Google With Me!
An intimate first-person account of mental model-building
I read a lot of books, papers and studies. I’m always a little curious about how the research gets done. Not just the stuff that shows up in the methods sections of academic papers, but the thinking behind it, the Googling, the rabbit-hole spelunking, the false starts, the dead ends, the “aha!”s, the infuriated book tossing and all the rest. What we get is where the author got. We’re rarely afforded a glimpse of how they got there. What’s the thought process like?
Well, here’s how it went for me for a few hours yesterday and today.
So… I’ve been working on a proposal for a book version of my paper on the ways that urbanization over time has polarized the American electorate along the lines of population density, “The Density Divide: Urbanization, Polarization and Populist Backlash.” A big part of this story is the growing concentration of economic output and wealth creation in large cities and the attendant economic stagnation or decline of the rest of the country. The declining economic fortunes of rural areas, smaller cities, and small towns shows up in lots of ways other than falling real wages. Average lifespans in many areas have fallen, there’s more opioid addiction, more obesity, more depression, etc. Measures of both “economic vitality” and Democratic vote share decline with declining population density. That means that a hearty majority of the economically downcast places in America are also pretty heavily Republican.
Here’s a chart a New York Times’ data visualization wizard made to illustrate this pattern of relationships for a column I wrote about it:
Anyway, in the book version of the Density Divide, I want to be able to say more about the subjective side of all this. How does it feel to live in these all these objectively struggling, low-density, heavily-Republican counties? Well, for a few years, back in my Cato days, I was deeply immersed in the “happiness research” literature and what it could tell us about politics and policy. I know a good deal about it, but I haven’t exactly kept up. So I figured I’d go look up some stuff on urban/rural differences in happiness (or “subjective well-being” or “self-reported life satisfaction” or whatever you want to call it) expecting to find more evidence of rural/small town malaise.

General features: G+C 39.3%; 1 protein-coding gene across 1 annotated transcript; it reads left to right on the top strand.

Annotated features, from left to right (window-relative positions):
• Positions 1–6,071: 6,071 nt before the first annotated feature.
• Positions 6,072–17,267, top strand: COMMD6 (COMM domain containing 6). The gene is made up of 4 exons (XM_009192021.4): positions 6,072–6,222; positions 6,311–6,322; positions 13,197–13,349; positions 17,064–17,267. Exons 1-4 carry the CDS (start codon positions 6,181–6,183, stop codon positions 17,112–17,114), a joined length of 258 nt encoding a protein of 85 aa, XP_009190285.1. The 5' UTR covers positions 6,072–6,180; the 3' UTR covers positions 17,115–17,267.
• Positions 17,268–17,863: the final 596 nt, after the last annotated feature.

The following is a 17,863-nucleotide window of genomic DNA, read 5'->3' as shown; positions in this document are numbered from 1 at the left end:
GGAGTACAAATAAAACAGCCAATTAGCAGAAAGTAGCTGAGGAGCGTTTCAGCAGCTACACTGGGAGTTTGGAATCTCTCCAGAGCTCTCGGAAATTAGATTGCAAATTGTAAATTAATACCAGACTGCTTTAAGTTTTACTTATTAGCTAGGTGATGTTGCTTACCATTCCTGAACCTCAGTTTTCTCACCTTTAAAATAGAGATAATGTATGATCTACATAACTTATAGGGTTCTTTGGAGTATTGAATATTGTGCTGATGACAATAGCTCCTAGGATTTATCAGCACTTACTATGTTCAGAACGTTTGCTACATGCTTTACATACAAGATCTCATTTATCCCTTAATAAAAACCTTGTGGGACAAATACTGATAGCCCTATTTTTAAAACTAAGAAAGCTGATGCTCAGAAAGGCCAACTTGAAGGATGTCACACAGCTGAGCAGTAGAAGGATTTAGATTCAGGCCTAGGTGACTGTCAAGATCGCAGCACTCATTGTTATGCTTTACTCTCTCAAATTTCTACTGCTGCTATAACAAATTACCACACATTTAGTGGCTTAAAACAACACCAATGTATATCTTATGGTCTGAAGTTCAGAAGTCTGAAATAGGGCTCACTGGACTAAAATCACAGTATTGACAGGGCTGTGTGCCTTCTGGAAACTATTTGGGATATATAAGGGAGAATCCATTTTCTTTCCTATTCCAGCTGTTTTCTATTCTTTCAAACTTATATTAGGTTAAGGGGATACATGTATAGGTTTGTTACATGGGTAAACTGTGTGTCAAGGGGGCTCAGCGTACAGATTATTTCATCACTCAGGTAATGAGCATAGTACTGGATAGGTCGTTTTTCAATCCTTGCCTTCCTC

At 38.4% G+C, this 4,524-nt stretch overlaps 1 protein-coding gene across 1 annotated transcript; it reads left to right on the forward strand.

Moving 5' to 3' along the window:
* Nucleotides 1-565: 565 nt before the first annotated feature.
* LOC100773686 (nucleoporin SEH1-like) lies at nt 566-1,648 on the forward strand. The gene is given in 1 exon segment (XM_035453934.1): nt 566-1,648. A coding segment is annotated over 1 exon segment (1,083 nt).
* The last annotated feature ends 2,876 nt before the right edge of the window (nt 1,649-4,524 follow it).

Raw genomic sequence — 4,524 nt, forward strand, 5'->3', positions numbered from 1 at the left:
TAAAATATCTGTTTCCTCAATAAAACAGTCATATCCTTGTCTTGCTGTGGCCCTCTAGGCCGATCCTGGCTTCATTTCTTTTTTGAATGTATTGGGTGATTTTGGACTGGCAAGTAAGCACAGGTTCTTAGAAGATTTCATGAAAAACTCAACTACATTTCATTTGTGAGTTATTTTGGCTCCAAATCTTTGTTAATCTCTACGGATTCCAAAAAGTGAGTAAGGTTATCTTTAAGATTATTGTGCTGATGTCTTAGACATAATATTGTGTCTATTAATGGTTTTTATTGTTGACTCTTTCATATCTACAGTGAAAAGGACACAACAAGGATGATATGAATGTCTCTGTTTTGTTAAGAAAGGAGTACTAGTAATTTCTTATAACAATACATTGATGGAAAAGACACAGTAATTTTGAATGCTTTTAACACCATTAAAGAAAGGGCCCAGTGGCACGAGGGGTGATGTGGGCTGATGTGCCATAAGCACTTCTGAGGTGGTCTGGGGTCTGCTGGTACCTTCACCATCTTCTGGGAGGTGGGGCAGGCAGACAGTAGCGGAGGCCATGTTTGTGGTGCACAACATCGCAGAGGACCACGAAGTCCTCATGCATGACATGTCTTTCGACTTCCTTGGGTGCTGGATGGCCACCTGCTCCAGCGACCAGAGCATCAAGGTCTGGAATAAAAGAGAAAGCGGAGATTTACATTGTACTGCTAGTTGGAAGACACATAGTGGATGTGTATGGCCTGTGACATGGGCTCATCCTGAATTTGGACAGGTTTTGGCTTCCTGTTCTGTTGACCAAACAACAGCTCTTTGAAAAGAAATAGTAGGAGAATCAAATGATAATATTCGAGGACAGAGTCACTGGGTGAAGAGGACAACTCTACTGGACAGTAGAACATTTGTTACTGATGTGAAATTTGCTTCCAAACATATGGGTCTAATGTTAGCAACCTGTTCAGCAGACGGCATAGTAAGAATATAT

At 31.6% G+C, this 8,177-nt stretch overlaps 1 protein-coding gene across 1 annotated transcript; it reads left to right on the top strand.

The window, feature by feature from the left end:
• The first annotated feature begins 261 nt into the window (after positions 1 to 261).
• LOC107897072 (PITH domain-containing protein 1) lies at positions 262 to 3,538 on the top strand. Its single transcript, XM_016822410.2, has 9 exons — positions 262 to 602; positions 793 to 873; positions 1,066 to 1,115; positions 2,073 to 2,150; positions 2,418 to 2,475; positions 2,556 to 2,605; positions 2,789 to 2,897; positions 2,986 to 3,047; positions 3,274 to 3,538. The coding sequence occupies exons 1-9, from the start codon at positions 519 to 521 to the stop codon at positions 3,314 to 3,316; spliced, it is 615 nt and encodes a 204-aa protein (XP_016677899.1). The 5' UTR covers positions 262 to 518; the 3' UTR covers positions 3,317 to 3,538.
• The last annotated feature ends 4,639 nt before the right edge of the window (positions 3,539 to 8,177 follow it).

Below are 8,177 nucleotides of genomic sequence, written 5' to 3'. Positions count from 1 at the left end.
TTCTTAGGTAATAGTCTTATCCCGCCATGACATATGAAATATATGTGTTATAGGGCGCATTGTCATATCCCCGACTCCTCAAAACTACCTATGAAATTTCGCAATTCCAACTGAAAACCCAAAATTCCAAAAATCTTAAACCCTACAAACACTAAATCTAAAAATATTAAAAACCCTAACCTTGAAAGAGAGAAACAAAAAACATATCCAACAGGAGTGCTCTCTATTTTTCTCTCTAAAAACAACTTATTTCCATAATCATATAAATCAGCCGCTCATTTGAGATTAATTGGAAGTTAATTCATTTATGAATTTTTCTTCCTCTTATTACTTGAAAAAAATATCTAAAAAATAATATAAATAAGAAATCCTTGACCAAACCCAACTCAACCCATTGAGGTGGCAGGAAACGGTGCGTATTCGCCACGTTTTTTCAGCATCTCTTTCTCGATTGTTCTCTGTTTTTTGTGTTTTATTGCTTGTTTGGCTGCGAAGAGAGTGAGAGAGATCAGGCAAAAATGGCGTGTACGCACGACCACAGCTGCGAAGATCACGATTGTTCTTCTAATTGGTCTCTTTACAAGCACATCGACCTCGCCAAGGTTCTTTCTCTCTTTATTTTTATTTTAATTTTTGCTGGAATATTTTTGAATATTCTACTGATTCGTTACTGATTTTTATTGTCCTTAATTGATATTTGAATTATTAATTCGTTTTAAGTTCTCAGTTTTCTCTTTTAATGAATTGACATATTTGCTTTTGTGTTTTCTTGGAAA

The first thing I ran across was this:
For a second I was, like, “Uh oh. What gives?” I despaired.
But then I started to turn the crank. Ah, inequality. Of course! Much, much higher in cities. Then I vaguely recalled some literature on black-white happiness inequality and thought that must be it. White supremacy truly ruins everything! Then I thought about astronomical urban housing costs and how, when combined with high levels of urban income inequality, they imply that there are loads of city-dwelling folks with next-to-nothing real wages forced into crowded living conditions and/or miserably epic commutes. It’s the god damn NIMBYs again! Build more fucking housing! This nut was definitely cracking.
Then I read the actual text above the graph. What actually gives is that this chart visualizes the average of 80 countries. Oh.
So I went to the appendix to look at the U.S. in particular. Turns out that there is no statistically significant urban/rural happiness difference in the latest data. Well, okay, that’s better. I guess.
But then, given the general international pattern and my ace armchair empiricism, why aren’t rural folks happier? Well, it must be that I was right in the first place, but it was just silly of me to expect that cities would do clearly better in the happiness data, given what I already knew urban inequality, the black-white happiness gap, and the horrors NIMBYs have wrought. Alternatively, maybe I don’t understand this at all?
So I poked around a bit more and … oh hell:
No, it’s okay. Check out the Y axis. These are wee differences. There’s pretty clear convergence from the late-90s up until the Great Recession. And the new data in the World Happiness Report I started with suggests urban/rural happiness converged to par in the subsequent twelve years. This is fine.
Also, it’s an interesting paper.
I knew it. The black man can’t catch a break.
Google, Google, Google. What have we here? Well … la dee dah.
Now we’re cookin’ with gas!
Okulicz-Kozaryn and Valente have an interesting discussion of why it is that Millenials like cities a lot. I figure they get a lot of it right, but I think they might be overlooking some of the obvious stuff. Cities may not have gotten any better on the whole, but rural areas and small towns are definitely getting shittier. There are fewer opportunities than ever in those places. And Millenials are less white than every preceding cohort, so more of them are more likely to prefer less white places. Maybe it’s not very complicated.
I can sense an interesting story shaping up here about the closing and prospective reversal of the urban/rural happiness gap. But, at this point, I’m not sure what it is.
And that’s it! I hope you enjoyed this episode of the phenomenology of confirming your priors with Will.